California's CardiAQ Valve Technologies is developing a replacement mitral valve, and the company snagged a $37.3 million Series B to fund the process.
OrbiMed led the latest round, joined by Versant Ventures and Advent Life Sciences. CardiAQ says the cash infusion will keep the company going through a feasibility study and CE mark clinical trial for its device.
CardiAQ's tech can treat leakage in the heart's mitral valve through transcatheter implantation, avoiding open-heart surgery, much like devices in the booming TAVI market.
Developing the device was no easy process, CEO Rob Michiels said, as dealing with the mitral valve presents a host of issues not involved in aortic treatment.
"The dynamic nature of the mitral anatomy, combined with the challenges of percutaneous access, make true Transcatheter Mitral Valve Implantation one of the most technically demanding device development endeavors of my career," Michiels said in a statement. "And while it has taken more than three years to get to this point, we are gratified that with the recently performed first-in-human case, we now have true proof of concept."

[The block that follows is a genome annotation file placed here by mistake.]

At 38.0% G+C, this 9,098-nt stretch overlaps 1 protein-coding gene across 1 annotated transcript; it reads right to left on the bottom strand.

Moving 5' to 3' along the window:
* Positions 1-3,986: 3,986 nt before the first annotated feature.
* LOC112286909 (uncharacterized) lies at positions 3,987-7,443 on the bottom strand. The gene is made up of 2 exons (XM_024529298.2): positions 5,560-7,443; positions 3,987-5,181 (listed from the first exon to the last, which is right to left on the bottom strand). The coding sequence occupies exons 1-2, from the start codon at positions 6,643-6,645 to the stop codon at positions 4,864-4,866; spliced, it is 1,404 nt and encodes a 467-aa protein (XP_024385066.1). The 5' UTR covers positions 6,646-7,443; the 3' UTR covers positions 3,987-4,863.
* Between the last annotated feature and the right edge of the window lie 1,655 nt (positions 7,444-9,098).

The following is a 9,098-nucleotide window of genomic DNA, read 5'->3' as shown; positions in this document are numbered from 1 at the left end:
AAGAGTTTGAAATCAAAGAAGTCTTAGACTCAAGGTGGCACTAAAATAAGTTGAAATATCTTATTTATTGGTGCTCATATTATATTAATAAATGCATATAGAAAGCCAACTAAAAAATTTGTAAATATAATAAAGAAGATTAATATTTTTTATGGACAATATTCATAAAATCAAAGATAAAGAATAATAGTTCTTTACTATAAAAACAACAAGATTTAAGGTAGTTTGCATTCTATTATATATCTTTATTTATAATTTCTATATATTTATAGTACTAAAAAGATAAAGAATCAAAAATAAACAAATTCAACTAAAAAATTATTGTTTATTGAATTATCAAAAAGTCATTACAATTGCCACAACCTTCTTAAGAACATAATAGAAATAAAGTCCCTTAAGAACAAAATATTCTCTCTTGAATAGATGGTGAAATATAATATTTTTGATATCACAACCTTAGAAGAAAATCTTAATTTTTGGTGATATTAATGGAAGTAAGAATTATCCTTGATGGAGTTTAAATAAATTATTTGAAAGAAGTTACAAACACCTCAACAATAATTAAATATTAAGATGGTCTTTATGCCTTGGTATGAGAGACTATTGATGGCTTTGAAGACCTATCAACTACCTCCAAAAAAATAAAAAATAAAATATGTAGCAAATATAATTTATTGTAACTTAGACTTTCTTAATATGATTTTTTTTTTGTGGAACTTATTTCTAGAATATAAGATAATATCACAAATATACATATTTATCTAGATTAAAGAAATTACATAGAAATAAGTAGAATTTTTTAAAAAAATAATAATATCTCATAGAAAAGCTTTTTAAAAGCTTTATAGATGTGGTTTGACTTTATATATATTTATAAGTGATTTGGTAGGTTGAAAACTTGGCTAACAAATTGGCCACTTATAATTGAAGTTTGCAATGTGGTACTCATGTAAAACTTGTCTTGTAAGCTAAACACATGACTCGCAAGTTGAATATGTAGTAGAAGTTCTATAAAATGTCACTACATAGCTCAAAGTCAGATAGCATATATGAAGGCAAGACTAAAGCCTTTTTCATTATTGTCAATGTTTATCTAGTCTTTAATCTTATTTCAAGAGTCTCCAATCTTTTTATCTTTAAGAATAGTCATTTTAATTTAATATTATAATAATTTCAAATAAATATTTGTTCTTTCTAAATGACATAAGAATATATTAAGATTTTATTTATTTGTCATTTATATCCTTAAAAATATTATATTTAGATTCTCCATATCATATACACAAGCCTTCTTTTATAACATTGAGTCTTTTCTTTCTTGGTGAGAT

CardiAQ says there's a significant unmet need in mitral valve replacement, but if and when it gets its product on the market, it'll have to contend with other players there, not to mention Edwards Lifesciences' ($EW) valve hegemony. Edwards recently launched its mitral valve in China, and smaller outfits like Cardiosolutions, Mitralign and HighLife SAS have pulled in VC dollars to fund development of their similar devices.
- here's the announcement
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